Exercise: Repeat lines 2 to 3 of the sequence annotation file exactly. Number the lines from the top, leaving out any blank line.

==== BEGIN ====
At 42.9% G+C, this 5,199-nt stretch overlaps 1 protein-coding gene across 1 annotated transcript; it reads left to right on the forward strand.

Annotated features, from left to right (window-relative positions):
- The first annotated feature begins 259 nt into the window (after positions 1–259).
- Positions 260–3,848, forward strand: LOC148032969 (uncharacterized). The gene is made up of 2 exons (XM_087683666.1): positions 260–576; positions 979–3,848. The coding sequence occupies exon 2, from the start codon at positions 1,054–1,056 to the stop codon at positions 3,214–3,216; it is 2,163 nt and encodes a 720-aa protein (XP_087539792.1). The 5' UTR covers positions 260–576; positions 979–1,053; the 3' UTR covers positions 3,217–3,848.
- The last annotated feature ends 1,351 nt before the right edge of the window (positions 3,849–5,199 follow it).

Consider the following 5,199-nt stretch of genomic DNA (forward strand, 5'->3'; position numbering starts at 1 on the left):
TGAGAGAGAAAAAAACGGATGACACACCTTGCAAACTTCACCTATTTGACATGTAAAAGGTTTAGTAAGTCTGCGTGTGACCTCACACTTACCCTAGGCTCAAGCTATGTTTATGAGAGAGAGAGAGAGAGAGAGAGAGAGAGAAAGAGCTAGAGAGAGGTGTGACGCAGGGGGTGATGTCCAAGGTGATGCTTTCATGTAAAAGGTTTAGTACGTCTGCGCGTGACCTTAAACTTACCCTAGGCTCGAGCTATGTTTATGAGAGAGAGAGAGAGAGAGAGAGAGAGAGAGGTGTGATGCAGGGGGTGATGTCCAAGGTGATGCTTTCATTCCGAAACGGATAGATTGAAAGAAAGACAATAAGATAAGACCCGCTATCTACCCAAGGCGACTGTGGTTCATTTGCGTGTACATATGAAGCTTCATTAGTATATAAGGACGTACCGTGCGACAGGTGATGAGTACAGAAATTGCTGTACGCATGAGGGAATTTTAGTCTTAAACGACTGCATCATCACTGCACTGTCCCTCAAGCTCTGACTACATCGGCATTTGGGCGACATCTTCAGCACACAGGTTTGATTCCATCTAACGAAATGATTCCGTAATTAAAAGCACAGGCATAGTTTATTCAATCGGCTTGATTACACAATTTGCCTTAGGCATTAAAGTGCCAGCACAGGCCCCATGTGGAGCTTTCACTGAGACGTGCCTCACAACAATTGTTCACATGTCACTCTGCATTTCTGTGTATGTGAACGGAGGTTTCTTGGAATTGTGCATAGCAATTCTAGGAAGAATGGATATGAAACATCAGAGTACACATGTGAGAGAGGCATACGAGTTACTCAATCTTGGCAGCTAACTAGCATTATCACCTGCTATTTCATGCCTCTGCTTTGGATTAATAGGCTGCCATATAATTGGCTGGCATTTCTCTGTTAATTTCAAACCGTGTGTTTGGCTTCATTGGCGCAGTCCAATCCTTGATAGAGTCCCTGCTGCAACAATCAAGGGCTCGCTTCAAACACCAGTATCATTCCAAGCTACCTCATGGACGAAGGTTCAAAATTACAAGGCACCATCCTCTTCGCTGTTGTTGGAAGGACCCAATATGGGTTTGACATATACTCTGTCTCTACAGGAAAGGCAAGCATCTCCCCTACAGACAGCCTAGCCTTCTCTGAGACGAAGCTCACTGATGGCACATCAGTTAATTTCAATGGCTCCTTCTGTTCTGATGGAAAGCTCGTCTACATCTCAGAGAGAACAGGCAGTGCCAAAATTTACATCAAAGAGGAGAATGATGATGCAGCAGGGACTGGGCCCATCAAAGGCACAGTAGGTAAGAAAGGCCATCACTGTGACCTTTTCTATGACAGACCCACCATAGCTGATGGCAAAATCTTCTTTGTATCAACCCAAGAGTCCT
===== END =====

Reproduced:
Annotated features, from left to right (window-relative positions):
- The first annotated feature begins 259 nt into the window (after positions 1–259).